From time to time, you may need to reinstall Microsoft Office because you purchased a new computer or you're trying to resolve a program error. Or, in Excel 2010 and later, you may need to move between the 32-bit and 64-bit versions.
It's pretty much impossible to use Excel and not notice the Name Box. Most users know this as the space in Excel where you can determine the address of the currently selected cell. A smaller subset of users relies on the Name Box as a navigation aid.
Depending on your version of Excel, you have nearly 500 different worksheet functions at your disposal. Some worksheets functions are like the chainsaw in my garage. I don't use them very often, but when I do, no other tool will suffice.
Depending upon your version of Excel, the Recent list on the File menu can streamline access to both files and folders. If you work on numerous spreadsheets, this list offers marginal value in Excel 2003 and earlier.
In an unlikely mash-up, Matt Parker of Think Maths offers a free tool that converts a digital photo of your choice into an Excel spreadsheet. If you have Excel 2007 or later, you can try the technique yourself.
Some time ago, I explained how to use Excel's Text to Columns Wizard for separating text within a spreadsheet into columns. Although this approach is helpful for data that's in a spreadsheet, in other cases, you may wish to link spreadsheets to text files that change periodically.
Whenever column headings within a worksheet span two or more rows, a cascade of issues can occur. Fortunately, a simple technique can help you avoid frustration and save time when working in Microsoft Excel.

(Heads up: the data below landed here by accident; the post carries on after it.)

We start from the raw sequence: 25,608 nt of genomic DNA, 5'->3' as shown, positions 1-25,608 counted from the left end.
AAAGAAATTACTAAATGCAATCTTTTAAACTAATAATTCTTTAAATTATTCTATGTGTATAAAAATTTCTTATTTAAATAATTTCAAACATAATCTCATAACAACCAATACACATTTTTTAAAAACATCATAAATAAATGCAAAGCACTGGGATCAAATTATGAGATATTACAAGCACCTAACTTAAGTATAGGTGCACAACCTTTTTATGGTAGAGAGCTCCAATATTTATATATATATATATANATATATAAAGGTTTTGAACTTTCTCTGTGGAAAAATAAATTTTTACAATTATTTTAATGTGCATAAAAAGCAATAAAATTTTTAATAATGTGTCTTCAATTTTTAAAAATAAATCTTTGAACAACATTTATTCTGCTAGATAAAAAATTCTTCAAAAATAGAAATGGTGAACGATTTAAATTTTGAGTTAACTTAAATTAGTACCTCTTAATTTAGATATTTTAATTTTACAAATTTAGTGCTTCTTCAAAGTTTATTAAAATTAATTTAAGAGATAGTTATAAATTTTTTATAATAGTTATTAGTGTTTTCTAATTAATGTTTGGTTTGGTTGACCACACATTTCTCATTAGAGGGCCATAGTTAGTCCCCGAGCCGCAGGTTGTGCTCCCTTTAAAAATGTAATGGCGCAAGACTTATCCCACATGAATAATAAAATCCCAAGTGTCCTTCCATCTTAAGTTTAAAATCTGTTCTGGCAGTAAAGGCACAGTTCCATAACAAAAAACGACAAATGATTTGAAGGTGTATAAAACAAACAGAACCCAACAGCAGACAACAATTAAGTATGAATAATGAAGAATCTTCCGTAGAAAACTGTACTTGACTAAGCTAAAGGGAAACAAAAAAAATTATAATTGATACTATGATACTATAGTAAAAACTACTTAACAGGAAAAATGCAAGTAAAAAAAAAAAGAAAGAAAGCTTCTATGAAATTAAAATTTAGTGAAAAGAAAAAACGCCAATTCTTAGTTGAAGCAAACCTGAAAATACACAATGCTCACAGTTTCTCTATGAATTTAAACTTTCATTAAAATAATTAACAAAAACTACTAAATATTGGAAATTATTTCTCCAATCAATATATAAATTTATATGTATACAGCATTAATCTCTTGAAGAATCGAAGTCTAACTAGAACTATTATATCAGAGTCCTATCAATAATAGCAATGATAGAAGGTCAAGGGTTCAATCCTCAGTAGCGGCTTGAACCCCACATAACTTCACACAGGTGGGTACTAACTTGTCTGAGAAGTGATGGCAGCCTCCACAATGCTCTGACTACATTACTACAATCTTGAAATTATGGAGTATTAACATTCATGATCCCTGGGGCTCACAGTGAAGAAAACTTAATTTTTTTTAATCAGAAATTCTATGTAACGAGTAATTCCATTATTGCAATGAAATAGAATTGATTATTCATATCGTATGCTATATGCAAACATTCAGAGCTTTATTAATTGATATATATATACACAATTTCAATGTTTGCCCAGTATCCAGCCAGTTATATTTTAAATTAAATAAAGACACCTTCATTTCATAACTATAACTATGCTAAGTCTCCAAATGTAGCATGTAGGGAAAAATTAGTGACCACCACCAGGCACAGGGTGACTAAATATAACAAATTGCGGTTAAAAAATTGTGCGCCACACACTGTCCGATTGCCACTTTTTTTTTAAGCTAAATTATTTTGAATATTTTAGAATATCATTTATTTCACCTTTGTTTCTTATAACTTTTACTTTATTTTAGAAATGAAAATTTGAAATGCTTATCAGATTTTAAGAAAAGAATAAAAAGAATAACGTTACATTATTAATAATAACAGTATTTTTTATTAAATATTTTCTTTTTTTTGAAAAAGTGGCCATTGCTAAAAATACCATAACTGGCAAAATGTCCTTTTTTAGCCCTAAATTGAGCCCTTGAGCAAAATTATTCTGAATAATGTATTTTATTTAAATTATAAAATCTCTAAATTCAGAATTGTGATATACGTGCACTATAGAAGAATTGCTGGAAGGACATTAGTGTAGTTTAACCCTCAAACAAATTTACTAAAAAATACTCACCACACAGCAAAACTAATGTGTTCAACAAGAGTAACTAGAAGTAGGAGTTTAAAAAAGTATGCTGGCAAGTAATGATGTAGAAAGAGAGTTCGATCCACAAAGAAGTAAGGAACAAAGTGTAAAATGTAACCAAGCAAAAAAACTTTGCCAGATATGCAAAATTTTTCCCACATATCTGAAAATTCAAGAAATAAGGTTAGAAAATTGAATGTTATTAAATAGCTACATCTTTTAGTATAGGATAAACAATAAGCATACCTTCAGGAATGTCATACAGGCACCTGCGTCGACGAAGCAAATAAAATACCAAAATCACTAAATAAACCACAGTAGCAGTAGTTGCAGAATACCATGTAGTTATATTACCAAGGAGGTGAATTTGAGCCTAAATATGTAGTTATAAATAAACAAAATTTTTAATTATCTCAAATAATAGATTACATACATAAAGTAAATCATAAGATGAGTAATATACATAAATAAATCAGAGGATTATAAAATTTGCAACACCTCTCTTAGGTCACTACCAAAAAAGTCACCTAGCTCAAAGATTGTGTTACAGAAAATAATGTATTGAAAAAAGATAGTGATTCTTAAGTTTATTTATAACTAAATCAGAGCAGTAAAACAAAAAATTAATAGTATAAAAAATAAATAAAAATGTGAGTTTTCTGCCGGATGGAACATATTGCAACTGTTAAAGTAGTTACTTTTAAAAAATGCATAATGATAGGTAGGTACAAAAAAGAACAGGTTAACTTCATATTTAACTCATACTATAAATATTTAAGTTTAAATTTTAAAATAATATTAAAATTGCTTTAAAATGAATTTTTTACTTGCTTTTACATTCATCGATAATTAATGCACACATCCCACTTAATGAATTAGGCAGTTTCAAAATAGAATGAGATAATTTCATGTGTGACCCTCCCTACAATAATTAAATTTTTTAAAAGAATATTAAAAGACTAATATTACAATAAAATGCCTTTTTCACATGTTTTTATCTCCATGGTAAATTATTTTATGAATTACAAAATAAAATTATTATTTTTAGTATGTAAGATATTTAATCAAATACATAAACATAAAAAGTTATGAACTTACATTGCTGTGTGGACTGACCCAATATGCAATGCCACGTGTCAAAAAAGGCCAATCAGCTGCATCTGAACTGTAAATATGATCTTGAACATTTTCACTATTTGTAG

My unscientific observation is that the SUM function is the most widely used function within Excel spreadsheets. This function makes it easy to add up multiple cells at once without laboriously adding multiple cells together individually.
IBM recently announced that Lotus 1-2-3 will no longer be available for purchase. Most readers of this article will likely have one of two reactions: "What is Lotus 1-2-3?" or "Lotus 1-2-3 was still on the market?"
Despite three subsequent Windows releases, Windows XP remains the second most popular operating system version. Regardless, the 38 percent of computer users currently relying on Windows XP will soon need to move to a modern operating system, or risk exposure to malware.
The 2014 version of Sage 50, formerly known as Peachtree Accounting, is available for purchase now. As a result, certain users who rely on the payroll subscription are going to experience sticker shock in the near future.
By its very nature as a spreadsheet, it's easy to create a series of numbers in Excel. But most users don't realize that you can configure Excel to create a series of letters in a similar fashion. Excel expert David Ringstrom explains how.
It's every spreadsheet user's worst nightmare – you've worked on a workbook for a period of time, and then accidentally close it without saving. Or the power goes out, or Excel crashes . . . the list of spreadsheet hazards goes on and on.
Excel 2013 has arrived, and for the most part, it's much like Excel 2007 and 2010, but with some spiffy new features, such as Recommended Charts and Pivot Tables, Flash Fill, Quick Analysis, Power View, and more.
It's not just the IRS that's been madly updating forms for the 2012 filing season. Right on schedule, Glenn Reeves of Kansas has released his sixteenth spreadsheet-based version of the US Individual Tax Return, commonly known as Form 1040.
The latest incarnation, or rather incarnations, of Microsoft's flagship productivity suite were released on January 29, 2013. The plural reference is a nod toward both the web-based Office 365 version as well as the new Office 2013 desktop versions.